– a grassroots revolution in the makingBy Jarryl BryanThe “Life in Leggings” march is back. This time around, the event dubbed ‘A march for justice’ is expected to receive support from a number of Government and non-governmental organisations (NGO’s) as organisers hope to challenge abuse in society.Scenes from the 2017 marchOne such organiser is social activist Akola Thompson, who related to this publication that the march is being organised by the Student Society against Human Rights Violations (SAHRV) in collaboration with the Life in Leggings: Caribbean Alliance against Gender-based Violence.It is understood that the March 10 march will begin at 15:00h at Square of the Revolution. The route heads down Brickdam and ends at Stabroek Market Square. A number of organisations have come together to support the march.According to Thompson, these organisations include Help & Shelter, the Guyana Responsible Parenthood Association (GRPA), ASPIRE Youth Network, Guyana Women Miners Association (GWMA), the Society Against Sexual Orientation Discrimination (SASOD), GuyBow, Guyana Trans United, ChildLink, Red Thread, and the Guyana Karate College.Activist Akola ThompsonIn addition, the President’s Youth Award Republic of Guyana and the University of Guyana Student Society will be involved. She further informed that RED Entertainment is currently assisting the SAHRV to coordinate the march.Thompson also addressed any misconceptions that may surround the march. Stressing that the march is not an exclusionist event but rather can benefit from the input of persons regardless of gender, she described it as making a political statement.“Not political in the sense of governmental politics, but political in the sense of challenging dominant ideas and narratives and mobilising to achieve our collective goals of safety, equality and justice,” Thompson clarified. “This year, our march is one against people in positions of trust and power whose acts constitute violence against women and children.”“When we speak about positions of trust, we are speaking about those teachers, pastors, family members who use their positions to sexually groom and violate. When we speak about those in positions of power, we’re speaking about the employers; we’re talking about the big politicians and their children who use their positions of power to send women to psychiatric institutions with no due process.”She also made it clear that marches against gender-based violence are not only for women. Thompson clarified that the men also have a role to play in coming and standing up in solidarity against injustices.“It’s not only women who are victims of [gender-based violence] GBV. We definitely are the targeted sex but GBV is not something that is specific to sex or gender. Our aim is a safer country for all Guyanese. We all have a part to play.”AdvancesSince last year’s march, a number of specific initiatives targeting GBV have been launched. This includes Women’s Wednesdays Guyana; a platform on social media where Thompson invites guests to address misconceptions about violence and harassment.Topics have ranged from preventing the sexual abuse of minors to effective family planning. Some, however, have questioned whether the programme is on a hiatus. According to Thompson, the programme is currently being revamped and she has high expectations for the programme’s future.“With regards to Women’s Wednesdays Guyana [WWG], I’m currently working out plans to make it more sustainable. It really started as a short experiment and was not meant to be long-term,” she said.“Seeing the overwhelming response and interest in it however, I realised that this was something I would need to continue because it was important. Our hope for WWG in five years’ time is for it to become an informational hub not only to Guyanese but across the Region.”In recent times a website, reportabuse.com was launched to receive reports from victims of abuse who may not want to directly approach the authorities. The website has a form that has to be filled with details such as the names of the victim and perpetrator, as well as the desired outcome.The information is reviewed by the site administrators and forwarded to the relevant authorities; the Child Care and Protection Agency if it is a minor and the Guyana Police Force if it is an adult, for action. According to Thompson, also one of the site’s facilitators, there are plans to add counselling services to the website.“With regards to the website, in five years it will be doing exactly what it is doing. That is, it will still be a reporting system platform where crimes of sexual violence can be reported and forwarded to the relevant agencies and support services through our various partners. In five years, it is the hope that we will have partners in every region to handle cases quickly and efficiently when reports come in.”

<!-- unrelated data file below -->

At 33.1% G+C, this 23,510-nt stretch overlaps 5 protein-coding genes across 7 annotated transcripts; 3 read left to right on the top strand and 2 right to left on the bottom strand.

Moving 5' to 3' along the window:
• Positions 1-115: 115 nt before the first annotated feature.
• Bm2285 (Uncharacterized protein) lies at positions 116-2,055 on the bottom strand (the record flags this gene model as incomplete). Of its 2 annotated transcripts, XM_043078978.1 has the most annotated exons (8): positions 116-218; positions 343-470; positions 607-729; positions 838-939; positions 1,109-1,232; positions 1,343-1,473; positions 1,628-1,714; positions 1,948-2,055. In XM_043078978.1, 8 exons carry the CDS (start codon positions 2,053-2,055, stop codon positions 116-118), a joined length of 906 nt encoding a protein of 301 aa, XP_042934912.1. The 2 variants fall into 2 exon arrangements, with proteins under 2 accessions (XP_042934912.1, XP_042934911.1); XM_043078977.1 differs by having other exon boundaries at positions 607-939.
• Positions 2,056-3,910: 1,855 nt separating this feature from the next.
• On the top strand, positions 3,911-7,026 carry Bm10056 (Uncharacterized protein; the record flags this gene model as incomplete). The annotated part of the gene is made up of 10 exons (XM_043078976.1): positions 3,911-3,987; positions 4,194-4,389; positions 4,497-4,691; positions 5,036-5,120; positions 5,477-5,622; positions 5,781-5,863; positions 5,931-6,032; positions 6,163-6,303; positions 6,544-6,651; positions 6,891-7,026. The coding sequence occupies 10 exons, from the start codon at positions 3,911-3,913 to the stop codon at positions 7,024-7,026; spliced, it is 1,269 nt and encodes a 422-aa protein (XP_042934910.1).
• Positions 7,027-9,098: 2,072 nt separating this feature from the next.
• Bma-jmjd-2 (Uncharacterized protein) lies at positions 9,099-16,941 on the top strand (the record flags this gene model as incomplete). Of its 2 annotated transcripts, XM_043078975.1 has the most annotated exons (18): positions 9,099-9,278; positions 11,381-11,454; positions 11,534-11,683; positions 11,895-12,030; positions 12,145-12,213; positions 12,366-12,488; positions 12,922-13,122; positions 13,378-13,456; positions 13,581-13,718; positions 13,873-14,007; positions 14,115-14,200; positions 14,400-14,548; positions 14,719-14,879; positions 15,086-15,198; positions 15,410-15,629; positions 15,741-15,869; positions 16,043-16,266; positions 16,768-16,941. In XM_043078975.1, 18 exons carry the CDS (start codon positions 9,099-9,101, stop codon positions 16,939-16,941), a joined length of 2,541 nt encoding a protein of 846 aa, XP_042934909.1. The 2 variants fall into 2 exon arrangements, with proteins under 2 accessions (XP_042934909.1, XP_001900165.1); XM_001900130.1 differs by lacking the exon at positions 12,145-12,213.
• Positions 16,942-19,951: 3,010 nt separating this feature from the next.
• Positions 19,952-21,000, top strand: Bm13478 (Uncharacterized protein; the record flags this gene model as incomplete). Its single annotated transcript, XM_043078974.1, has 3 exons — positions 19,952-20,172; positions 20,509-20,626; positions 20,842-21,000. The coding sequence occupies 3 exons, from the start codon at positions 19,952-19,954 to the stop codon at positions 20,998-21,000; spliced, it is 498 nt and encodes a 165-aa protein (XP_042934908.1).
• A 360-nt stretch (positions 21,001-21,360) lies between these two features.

The World Wide Web Consortium (W3C) and the Web Hypertext Application Technology Working Group (WHATWG) has decided that the web community will be best served by a single development stream for each of HTML and DOM specifications. According to the organizations, diverging the specifications and splitting the community to focus on different documents has been costly and inefficient.As a result, the groups are signing a Memorandum of Understanding, handing most of the developing power to WHATWG and putting W3C in the roll of providing input and endorsements.According to the agreement, WHATWG will maintain the HTML and DOM Living Standards, while W3C will facilitate community work directly in the WHATWG repositories. In addition W3C is ending its publishing of its designated list of specifications and will work to take WHATWG Review Drafts to W3C Recommendations.The organizations worked together for a number of years after WHATWG’s formation in 2004. However, the schism in HTML specifications grew in 2011 when “the W3C wanted to publish a ‘finished’ version of HTML5, while the WHATWG wanted to continue working on a Living Standard for HTML, continuously maintaining the specification rather than freezing it in a state with known problems, and adding new features as needed to evolve the platform,” as stated in the WHATWG HTML standard.
be_ixf; php_sdk; php_sdk_1.4.18 https://www.blackenterprise.com/3-effective-tactics-to-make-money-by-blogging/ https://www.blackenterprise.com/3-effective-tactics-to-make-money-by-blogging/ To make money blogging, you will first need to understand the Internet’s current landscape. Content might be king, but it’s also becoming quite overwhelming. When it comes to creating content, you need to focus not only on the value of what you produceÂ but also how you are going to promote it.[Related: 6 Things You Can Do Every Week to Grow Your Personal Brand]Below, we are going to look at three of the most effective ways to make money blogging in 2016. Each of these methods will help you build out your content, target your audience and get people to convert to a revenue model once they hit your site.Google AdSenseGoogle is the largest search engine in the world. They make billions of dollars every year from advertisers who want to appear at the top of their search results. Google AdSense is based on this same principle. Through their AdSense program, Google is able to display this type of advertising on millions of other sites, giving the site owner a small percentage of the advertiser revenue.This method works so well for two reasons: It’s extremely simple to set up, and only relevant advertisements will be displayed on your site (based off of the written content). For a new site owner or blogger, Google AdSense is the easiest way to make money online. You only need to place a simple line of code on your site to start serving banner ads. Google does the rest.Read the rest at www.businesscollective.com…Zac Johnson has 20 years of experience in the online marketing and business space. You can learn more about Zac at http://zacjohnson.com and through his latest online learning course and community at http://blogging.org.BusinessCollective, launched in partnership with Citi, is a virtual mentorship program powered by North America’s most ambitious young thought leaders, entrepreneurs, executives and small business owners.